2 Days, Basic Level

The Verilog hardware description language plays a key role in design flows for ASICs and FPGAs. It is increasingly important that people involved with hardware design have a background in this language and an awareness of the features introduced by IEEE Std 1364-2001.

This course provides a basic introduction to the main features of the Verilog language. The course will familiarize the student with the language and bridge the gap between the basic concepts in digital logic (schematics, Boolean equations, truth tables, etc.) and related constructs used in Verilog-based design flows. Several examples will illustrate language features, including an introduction to modeling styles suitable for simulation and synthesis.

Upon completion of this course, students will:

  • understand basic language concepts and usage
  • understand the role of Verilog in ASIC and FPGA design flows
  • understand the use of Verilog in top-down design methodology
  • be able to write simple models of combinational and sequential logic
  • write and execute a test plan and develop a testbench for verifying a model
  • be able to run a simulator to verify a model
  • understand the enhancements introduced by Verilog 2001

Intended Audience
Verilog Introduction is recommended for technical personnel with little or no knowledge of Verilog who need to learn the language for understanding someone else’s code.  Managers and engineering support people will benefit from this course.

For people who need to learn Verilog for designing, it is recommended that they take the 4-day Verilog for Hardware Designers which covers more of the language and has extensive labs.

Students need to be familiar with the basics of digital design of combinational and sequential logic.

Suggested follow-on course:
Advanced Verilog Coding Styles for Synthesis & Verification

Training Approach
This is an intensive, interactive course, which is approximately 70% lecture and 30% lab.  Questions are highly encouraged.

Course Outline

Day 1: Introduction to Modeling and Verification with Verilog
Introduction and Overview

  • Course Objectives
  • Verilog-Based ASIC design flow
  • Verilog-Based FPGA Design Flow
  • Benefits of HDL-Based Design

Getting Started with Verilog

  • Characteristics of HDLs
  • Lexical conventions
  • Representation of numbers
  • Identifiers
  • Scalar and vector signals
  • Verilog primitives
  • Port rules for primitives
  • Verilog’s logic system
  • Expressions and operators
  • Data types (nets and registers)
  • Signal contention
  • Memories and strings

Structural Models of Combinational and Sequential Logic

  • Design encapsulation with modules
  • Module ports
  • Module instantiation
  • Port connections by position and name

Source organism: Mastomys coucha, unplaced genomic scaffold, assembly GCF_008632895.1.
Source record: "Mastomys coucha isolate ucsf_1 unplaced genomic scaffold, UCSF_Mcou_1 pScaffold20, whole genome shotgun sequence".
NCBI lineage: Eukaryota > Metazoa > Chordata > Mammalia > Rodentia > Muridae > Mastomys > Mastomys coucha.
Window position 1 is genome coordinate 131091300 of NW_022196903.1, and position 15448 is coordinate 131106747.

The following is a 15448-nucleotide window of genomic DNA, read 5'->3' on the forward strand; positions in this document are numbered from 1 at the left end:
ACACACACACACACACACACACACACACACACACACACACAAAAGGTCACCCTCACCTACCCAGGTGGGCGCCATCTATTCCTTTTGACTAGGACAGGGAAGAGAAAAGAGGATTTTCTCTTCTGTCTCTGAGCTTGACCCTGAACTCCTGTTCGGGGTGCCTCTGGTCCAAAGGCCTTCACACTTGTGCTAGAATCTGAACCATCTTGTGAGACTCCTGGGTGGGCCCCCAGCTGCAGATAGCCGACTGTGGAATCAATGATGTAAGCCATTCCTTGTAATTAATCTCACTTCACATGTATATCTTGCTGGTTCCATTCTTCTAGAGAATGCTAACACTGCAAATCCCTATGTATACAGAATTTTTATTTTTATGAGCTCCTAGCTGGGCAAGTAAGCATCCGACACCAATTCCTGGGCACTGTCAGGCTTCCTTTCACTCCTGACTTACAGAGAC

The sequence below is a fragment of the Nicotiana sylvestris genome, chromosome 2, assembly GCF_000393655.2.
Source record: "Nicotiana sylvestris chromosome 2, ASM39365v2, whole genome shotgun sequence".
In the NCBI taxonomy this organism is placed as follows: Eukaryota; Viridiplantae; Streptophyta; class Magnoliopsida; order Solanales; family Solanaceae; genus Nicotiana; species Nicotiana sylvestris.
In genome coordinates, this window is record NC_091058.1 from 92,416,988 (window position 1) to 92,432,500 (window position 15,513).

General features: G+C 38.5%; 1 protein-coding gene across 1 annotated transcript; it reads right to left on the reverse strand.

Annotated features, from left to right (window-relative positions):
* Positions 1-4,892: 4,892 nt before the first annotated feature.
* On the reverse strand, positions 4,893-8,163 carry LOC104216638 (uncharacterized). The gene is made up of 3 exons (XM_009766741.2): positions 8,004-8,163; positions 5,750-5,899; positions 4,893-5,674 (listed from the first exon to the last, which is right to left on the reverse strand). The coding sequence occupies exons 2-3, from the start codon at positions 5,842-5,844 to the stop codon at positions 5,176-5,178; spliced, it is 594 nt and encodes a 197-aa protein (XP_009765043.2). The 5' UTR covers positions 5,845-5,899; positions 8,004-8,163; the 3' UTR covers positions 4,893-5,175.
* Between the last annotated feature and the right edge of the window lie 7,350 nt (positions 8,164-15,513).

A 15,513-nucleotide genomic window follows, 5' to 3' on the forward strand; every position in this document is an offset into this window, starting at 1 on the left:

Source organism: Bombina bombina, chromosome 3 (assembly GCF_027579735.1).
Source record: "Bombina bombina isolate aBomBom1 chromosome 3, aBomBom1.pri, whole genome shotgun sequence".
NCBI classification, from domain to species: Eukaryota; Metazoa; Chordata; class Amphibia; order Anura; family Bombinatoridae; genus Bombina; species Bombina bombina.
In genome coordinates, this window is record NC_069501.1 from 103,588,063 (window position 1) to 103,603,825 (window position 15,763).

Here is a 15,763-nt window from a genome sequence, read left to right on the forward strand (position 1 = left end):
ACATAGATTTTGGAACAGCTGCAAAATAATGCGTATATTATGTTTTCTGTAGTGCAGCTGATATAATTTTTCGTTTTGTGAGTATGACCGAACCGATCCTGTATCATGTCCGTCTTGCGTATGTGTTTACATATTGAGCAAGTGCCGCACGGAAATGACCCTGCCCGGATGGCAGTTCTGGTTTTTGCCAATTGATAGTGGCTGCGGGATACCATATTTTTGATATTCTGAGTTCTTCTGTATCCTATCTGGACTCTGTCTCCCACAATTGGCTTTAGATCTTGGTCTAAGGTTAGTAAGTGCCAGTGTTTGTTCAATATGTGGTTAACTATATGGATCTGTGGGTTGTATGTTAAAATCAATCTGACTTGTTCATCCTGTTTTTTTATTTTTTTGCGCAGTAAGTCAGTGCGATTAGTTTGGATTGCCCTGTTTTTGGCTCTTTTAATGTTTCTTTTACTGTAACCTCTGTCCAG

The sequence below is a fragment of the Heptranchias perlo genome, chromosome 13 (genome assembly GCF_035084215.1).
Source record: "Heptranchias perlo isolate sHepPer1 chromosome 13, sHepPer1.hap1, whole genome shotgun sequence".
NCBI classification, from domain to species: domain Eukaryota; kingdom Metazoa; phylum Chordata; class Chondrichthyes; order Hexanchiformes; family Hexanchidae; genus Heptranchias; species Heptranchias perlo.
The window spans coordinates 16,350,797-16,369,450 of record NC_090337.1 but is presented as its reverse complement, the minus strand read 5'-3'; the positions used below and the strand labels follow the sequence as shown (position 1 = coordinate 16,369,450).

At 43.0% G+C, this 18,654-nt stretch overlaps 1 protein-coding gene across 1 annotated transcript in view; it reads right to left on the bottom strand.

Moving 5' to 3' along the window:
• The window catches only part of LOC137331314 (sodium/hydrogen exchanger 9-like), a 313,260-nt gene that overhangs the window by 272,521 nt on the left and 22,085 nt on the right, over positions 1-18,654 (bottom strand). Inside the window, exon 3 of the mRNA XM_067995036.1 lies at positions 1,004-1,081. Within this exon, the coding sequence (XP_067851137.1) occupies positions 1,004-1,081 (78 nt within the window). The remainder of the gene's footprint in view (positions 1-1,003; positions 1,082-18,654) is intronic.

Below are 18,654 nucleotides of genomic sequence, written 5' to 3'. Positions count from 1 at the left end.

• Unconnected ports
  • Arrays of primitives and modules
  • User-defined primitives
  • modes (input, output, inout)

Hierarchical Decomposition and Top-down design

  • Hierarchical decomposition
  • Nested modules
  • Design hierarchy
  • Example: four-bit-slice 16-bit adder

Propagation Delay

  • Delay models in Verilog
  • Gate propagation delay
  • Rules for propagation delays
  • Inertial delay for gates
  • Wire delay

Testbenches, Simulation, and Model Verification

  • Importance of simulation
  • Event-driven simulation
  • Basic simulator organization
  • Zero-delay simulation
  • Top-down design
  • Testbench elements
  • Stimulus generator
  • Response monitor
  • Unit-delay simulation
  • GUI-based output
  • Development of a test plan

Lab Exercises

Day 2: Behavioral Modeling with Verilog
Language Constructs for Behavioral Modeling

  • Behavioral models and procedural statements
  • Constructs for behavioral models
  • Assuagements to variables
  • Cyclic and single-pass behaviors
  • Timing control
  • Delay (#), event (@), and wait
  • Procedural (blocked) assignment
  • Nonblocking assignment
  • Procedural continuous assignment
  • Sequential and parallel blocks
  • Conditional and case statements
  • Loops (for, repeat, while, forever)
  • Disabled blocks

Behavioral Models of  Combinational Logic

  • Implicit combinational logic
  • Three-state bus model
  • Level-sensitive behavior
  • Cyclic behavior (always block)
  • RTL models
  • Algorithm-based models

Behavioral Models of Sequential Logic

  • Models of level-sensitive sequential logic
  • Models of edge-sensitive sequential logic
  • Synchronous and asynchronous reset
  • Concurrent behaviors
  • Indeterminism, concurrent behaviors, and race conditions
  • Nonblocking assignments and concurrent RTL models
  • Nonblocking vs. blocking assignments

Additional Topics for Testbenches

  • Modeling with single-pass behaviors
  • Named events
  • Black holes for simulators
  • Race conditions
  • Intra-assignment delay
  • Model portability and reuse
  • Inline and indirect parameter redefinition

Tasks and Functions

  • Examples and rules
  • Overview of system tasks

Verilog 2001

  • ANSI C style changes
  • Initialization of variables
  • Re-entrant tasks
  • Recursive tasks
  • Constant functions
  • Variable part selects
  • Signed data types, ports, literal integers, functions
  • Arithmetic shift operator, Exponentiation operator
  • Sensitivity list for event control
  • Sensitivity list for combinational logic
  • Parameters
  • Instance generation

Lab Exercises